EIGHT PRECIOUS RICE PUDDING (for ten)
“I think the popularity of this steamed rice cake (not really a pudding), originally a Shanghai specialty, is due both to its festive appearance and its symbolism — eight is a lucky number. Each of the eight ‘precious’ ingredients (which can vary from chef to chef and from region to region, but are usually a combination of dried fruits, nuts and seeds arranged artfully on top) holds some kind of auspicious Chinese meaning, typically that you’ll have lots of sons or make lots of money.” Cecilia Chiang, The Seventh Daughter
2 cups sweet glutinous rice, rinsed and drained 3-¼cups water
¼ cup fresh shelled gingko nuts (Shelled fresh gingko nuts can be found in small vacuum packages, usually about 3-½ ounces, in the produce section of many Asian markets. They’re pale yellow and look like 1 inch long footballs)
¼ cup dried Chinese red dates
¼ cup raisins
¼ cup dried pineapple, cut into ½ inch pieces
¼ cup dried apricots, cut into ½ inch pieces
¼ cup lotus seeds (sold dried in packages and resemble small brown olives)
1 cup sweet red bean paste, sweetened to taste (Cecilia uses the Japanese red bean paste called ogura-an made by Morinaga, which doesn’t need additional sweetening. Stir in a little sugar and oil to taste for other brands.)
½ cup rock sugar or granulated sugar
1. In a saucepan, combine rice and 2-½ cups of the water and bring to a gentle boil over high heat. Cover, reduce heat to low, and simmer until all the water is absorbed and the rice is tender, but still has a little resistance in the center (bite a few grains to test), about 15 minutes.
2. While the rice is cooking, put the gingko nuts in a bowl and cover with boiling water. Let sit 3 minutes, drain and set aside.
3. In a small bowl, soak the dates in hot water for 30 minutes, until softened. Set aside.
4. In a small saucepan, cover the lotus seeds with water and bring to a boil over high heat. Reduce heat to medium low to maintain a steady simmer and cook 10 minutes, or until tender, and drain. Transfer to a bowl and remove any green threads from the center of the lotus seed with a toothpick and discard. Set aside.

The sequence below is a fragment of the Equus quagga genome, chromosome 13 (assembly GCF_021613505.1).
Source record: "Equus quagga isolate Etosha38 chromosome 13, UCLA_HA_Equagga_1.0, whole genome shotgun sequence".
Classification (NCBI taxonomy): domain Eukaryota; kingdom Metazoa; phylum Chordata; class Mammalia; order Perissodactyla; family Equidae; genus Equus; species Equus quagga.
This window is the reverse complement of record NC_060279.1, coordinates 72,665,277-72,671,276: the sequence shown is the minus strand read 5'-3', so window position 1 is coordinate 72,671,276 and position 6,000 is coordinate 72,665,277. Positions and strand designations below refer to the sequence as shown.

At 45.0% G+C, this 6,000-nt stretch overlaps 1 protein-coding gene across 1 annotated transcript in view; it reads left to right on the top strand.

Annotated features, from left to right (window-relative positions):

5. To form the pudding, spray or lightly oil an 8 inch heatproof glass or metal bowl. Place the raisins in the bottom of the bowl and alternate the pineapple, apricots, dates and gingko nuts in a decorative, circular pattern around the raisins.
6. Taking a handful of the cooled rice, form it into a flat pancake in your palm and gently place the rice on top of the fruit in the bowl, being careful not to disrupt the pattern of dried fruit. Continue forming rice pancakes and stacking them in the bowl until you’ve used up half of the rice and created a fairly flat surface over the fruit (press down gently on the rice as you go to create even layers).
7. Carefully spread the red bean paste over the surface of the rice layers and then top with the lotus seeds.
8. Again forming pancakes with the remaining rice, finish filling the bowl and gently press down to even the top layer. (The pudding may be prepared to this point up to 1 week before steaming, or frozen for up to 1 month. If frozen, let the pudding thaw in the refrigerator for 1 day before steaming.)
9. Fill the bottom of a steamer with water and bring to a boil over high heat. Place the glass bowl in a steamer tier, set over boiling water and steam, covered, until a skewer inserted in the center of the pudding comes out clean, about 45 minutes. Allow to cool slightly, just until the bowl can be handled with ease. Place a serving plate on top of the bowl, invert and carefully unmold the pudding.
10. Shortly before serving the pudding, about 10 to 15 minutes ahead, make a sugar syrup; combine the remaining ½ cup of water and the rock sugar in a small saucepan and bring the liquid to a boil over high heat. Decrease the heat to low and simmer 5 minutes, stirring occasionally, until the sugar is dissolved. Remove from the heat and set aside.
11. To serve, pour some of the sugar syrup over the top of the pudding. Slice into wedges and serve warm with additional syrup, if desired.
adapted from Cecelia Chaing, The Seventh Daughter